- Talking Palette, Hidden Artist: H.J. Lewis's Visual Narratives 03/12/2015
Image: Collage of H.J. Lewis cartoons created by Garland Martin Taylor
Sculptor and curator Garland Martin Taylor will be joining us for an evening lecture at OSU to share his research on Henry Jackson Lewis, a nineteenth-century African American political cartoonist. Born a slave, Lewis as a freeman became a self-taught artist whose landscape drawings and editorial cartoons regularly appeared in both white and black newspapers; he was the director of the art department at a black illustrated newspaper, the Indianapolis Freeman. Although some of Lewis’s drawings are now held at the Smithsonian Museum and the DuSable Museum in Chicago, key details about Lewis’s life and work remained unknown until recently.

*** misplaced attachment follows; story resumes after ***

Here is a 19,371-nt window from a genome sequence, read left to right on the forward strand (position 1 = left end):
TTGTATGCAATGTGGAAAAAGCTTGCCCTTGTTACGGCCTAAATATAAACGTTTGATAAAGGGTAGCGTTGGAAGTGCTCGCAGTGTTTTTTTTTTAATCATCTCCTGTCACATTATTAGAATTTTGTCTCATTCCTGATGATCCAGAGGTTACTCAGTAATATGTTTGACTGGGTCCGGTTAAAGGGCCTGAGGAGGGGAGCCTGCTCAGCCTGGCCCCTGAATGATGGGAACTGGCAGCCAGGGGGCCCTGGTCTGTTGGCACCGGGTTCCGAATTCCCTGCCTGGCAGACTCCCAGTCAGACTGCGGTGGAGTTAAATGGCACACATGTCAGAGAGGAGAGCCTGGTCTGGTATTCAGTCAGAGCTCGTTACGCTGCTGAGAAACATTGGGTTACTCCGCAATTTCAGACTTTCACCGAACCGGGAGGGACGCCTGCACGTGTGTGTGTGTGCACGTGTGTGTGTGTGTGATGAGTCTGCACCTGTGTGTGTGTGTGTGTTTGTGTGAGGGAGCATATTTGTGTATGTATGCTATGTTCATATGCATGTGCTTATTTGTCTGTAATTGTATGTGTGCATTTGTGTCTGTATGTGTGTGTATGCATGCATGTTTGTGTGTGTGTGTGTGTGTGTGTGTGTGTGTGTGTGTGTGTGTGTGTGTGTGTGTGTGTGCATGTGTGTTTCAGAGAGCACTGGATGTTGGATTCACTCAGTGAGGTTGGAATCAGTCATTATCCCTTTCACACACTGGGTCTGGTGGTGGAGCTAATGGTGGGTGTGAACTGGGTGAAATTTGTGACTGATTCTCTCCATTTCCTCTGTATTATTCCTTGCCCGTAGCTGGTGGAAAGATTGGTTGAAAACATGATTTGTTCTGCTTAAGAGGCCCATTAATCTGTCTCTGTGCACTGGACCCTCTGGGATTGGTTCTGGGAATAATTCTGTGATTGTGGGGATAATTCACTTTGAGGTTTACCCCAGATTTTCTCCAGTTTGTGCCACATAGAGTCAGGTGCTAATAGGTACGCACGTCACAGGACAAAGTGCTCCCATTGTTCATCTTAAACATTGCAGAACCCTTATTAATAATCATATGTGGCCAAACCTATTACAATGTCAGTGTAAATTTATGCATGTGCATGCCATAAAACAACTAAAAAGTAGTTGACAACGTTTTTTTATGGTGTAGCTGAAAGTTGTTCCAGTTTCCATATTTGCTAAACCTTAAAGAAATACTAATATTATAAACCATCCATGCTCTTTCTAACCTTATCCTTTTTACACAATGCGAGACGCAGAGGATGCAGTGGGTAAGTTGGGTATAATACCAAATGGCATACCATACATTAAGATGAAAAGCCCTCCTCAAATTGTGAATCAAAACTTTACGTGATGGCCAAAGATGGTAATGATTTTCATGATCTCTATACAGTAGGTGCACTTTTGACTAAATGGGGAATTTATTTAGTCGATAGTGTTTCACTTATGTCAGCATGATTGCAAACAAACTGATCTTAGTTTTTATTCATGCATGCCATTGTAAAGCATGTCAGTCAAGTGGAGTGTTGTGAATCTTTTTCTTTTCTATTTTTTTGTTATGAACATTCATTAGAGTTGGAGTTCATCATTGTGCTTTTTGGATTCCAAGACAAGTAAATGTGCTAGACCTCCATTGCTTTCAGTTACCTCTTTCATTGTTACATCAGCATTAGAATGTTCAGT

Garland Martin Taylor sheds new light on Lewis’s life, his controversial drawings, and his historical importance as an African American visual artist in periodical culture. This event will appeal to audiences with interests in communication, cartoon history, art and art history, literacy studies, print culture, African American studies, and a range of other topics. This event is FREE and open to the public.
This program was made possible with the help of The Billy Ireland Cartoon Library & Museum, University Libraries, The School of Communication, History of Art, African and African American Studies, and Literacy Studies.